Community health clinics struggle with impact of MaineCare cuts

Patients who lost coverage are showing up at clinics across Maine, and the cost of treating them with little or no reimbursement is creating financial problems.

At the Portland Community Health Center, patients pack into a small waiting room to see harried doctors and nurses for primary care services such as vaccines, checkups and to acquire antibiotics for infections.

Increasingly, the patients do not have MaineCare – the state’s name for Medicaid – and are instead uninsured, leaving the health center facing a financial crunch that if not addressed would threaten the clinic’s existence.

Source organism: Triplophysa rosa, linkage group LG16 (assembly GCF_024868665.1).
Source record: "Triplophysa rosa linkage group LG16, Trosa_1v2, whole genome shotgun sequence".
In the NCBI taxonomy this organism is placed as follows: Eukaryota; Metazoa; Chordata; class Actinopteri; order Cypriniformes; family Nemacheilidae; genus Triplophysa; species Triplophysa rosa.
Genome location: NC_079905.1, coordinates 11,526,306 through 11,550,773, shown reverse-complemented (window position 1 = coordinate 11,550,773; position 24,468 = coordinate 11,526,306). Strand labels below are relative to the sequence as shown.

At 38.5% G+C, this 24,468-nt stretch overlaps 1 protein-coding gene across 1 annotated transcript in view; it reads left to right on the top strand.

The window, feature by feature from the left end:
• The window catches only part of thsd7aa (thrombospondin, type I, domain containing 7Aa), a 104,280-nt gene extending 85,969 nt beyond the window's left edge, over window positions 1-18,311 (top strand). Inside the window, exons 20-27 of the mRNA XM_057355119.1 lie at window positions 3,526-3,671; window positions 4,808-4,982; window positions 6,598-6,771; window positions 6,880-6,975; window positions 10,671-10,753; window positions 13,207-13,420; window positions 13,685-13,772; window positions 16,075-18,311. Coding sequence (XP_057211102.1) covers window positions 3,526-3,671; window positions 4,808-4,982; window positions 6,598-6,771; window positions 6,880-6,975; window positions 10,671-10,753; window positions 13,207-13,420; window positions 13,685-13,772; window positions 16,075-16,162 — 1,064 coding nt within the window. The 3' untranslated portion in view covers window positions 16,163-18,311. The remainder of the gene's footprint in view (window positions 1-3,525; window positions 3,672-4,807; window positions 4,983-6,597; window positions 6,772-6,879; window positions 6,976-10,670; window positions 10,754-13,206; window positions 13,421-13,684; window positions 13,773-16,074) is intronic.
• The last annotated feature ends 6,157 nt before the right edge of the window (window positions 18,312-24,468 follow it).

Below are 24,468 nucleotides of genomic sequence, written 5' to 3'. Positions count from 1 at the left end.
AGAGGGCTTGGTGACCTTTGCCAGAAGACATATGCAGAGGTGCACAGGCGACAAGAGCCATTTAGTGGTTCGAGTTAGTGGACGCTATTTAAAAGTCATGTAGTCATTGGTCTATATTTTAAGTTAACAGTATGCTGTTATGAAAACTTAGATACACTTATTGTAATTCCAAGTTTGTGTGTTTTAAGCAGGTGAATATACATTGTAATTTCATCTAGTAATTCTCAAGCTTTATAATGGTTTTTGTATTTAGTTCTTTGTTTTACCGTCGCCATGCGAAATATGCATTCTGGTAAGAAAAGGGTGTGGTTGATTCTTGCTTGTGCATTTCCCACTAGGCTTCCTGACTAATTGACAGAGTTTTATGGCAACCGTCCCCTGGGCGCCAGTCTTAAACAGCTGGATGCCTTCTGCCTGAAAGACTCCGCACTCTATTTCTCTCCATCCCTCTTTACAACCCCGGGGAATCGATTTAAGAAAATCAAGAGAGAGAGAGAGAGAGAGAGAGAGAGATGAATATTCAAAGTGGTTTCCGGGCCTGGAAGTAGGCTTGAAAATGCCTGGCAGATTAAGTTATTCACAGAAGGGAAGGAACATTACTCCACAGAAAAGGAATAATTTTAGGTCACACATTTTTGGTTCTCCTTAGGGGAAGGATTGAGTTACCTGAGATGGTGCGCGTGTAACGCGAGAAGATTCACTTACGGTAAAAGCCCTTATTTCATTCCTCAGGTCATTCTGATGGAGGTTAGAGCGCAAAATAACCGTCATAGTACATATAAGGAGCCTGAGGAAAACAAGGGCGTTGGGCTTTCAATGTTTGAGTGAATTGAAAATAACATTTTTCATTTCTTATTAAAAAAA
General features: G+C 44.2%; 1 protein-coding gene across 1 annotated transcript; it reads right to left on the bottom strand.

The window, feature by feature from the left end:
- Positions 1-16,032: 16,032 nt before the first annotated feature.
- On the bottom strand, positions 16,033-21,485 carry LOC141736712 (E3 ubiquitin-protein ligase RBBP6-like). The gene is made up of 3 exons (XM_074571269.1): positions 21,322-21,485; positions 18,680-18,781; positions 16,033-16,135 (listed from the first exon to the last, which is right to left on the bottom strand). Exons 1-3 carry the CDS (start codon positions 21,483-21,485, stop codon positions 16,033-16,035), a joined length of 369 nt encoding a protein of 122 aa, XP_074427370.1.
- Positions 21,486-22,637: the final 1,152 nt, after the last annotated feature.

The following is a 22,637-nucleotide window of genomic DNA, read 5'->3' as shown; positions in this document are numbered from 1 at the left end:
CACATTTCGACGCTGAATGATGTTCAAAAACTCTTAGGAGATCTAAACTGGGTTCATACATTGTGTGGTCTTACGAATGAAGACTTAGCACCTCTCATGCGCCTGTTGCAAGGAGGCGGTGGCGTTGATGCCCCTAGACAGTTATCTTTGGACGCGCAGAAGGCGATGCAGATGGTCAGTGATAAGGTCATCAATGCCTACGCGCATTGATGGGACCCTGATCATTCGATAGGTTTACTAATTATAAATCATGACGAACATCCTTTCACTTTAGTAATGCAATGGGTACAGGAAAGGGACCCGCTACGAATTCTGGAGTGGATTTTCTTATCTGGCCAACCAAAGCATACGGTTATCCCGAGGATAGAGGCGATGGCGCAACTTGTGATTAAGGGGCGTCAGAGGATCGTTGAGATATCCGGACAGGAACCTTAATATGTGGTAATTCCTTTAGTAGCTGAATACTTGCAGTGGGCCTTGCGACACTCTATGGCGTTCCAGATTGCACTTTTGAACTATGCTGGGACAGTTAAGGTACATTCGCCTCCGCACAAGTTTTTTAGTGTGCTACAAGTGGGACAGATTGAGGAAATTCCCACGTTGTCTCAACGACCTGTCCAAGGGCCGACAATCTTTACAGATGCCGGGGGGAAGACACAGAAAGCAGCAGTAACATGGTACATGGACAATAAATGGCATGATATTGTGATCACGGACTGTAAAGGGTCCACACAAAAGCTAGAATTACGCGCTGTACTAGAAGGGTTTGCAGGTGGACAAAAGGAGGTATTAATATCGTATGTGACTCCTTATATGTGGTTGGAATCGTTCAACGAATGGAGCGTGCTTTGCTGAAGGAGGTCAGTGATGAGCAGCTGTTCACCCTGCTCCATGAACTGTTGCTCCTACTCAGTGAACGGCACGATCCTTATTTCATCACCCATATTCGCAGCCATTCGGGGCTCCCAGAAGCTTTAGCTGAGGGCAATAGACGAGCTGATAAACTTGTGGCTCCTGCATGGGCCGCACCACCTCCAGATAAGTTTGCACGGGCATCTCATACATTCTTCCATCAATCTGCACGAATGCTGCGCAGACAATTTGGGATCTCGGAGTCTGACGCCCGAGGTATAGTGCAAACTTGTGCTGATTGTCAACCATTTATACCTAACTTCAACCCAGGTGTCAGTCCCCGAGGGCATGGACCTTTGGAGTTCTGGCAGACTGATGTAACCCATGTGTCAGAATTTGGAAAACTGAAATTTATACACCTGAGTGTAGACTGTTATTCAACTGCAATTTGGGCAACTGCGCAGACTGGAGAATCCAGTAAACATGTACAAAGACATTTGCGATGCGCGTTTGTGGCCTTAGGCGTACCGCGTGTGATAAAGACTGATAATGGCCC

That’s because the dollars-and-cents difference for the clinic between seeing a MaineCare patient or an uninsured patient is dramatic.

From uninsured patients, who pay on a sliding scale based on their income, the clinics would typically receive about $10 or $20 per visit. But if the patient has MaineCare, the state would reimburse the clinic about $150 to $200, depending on what services are provided. MaineCare is a state-run health insurance program for low-income residents funded with a blend of federal and state dollars.

Although it’s not clear whether the administration will support the request, LePage’s proposed two-year state budget would devote more money to primary care reimbursements, providing more than $15 million a year to offset federal cutbacks. David Sorensen, Maine Department of Health and Human Services spokesman, said the agency had no comment on the issue because it has not yet received a formal funding request from the clinics.

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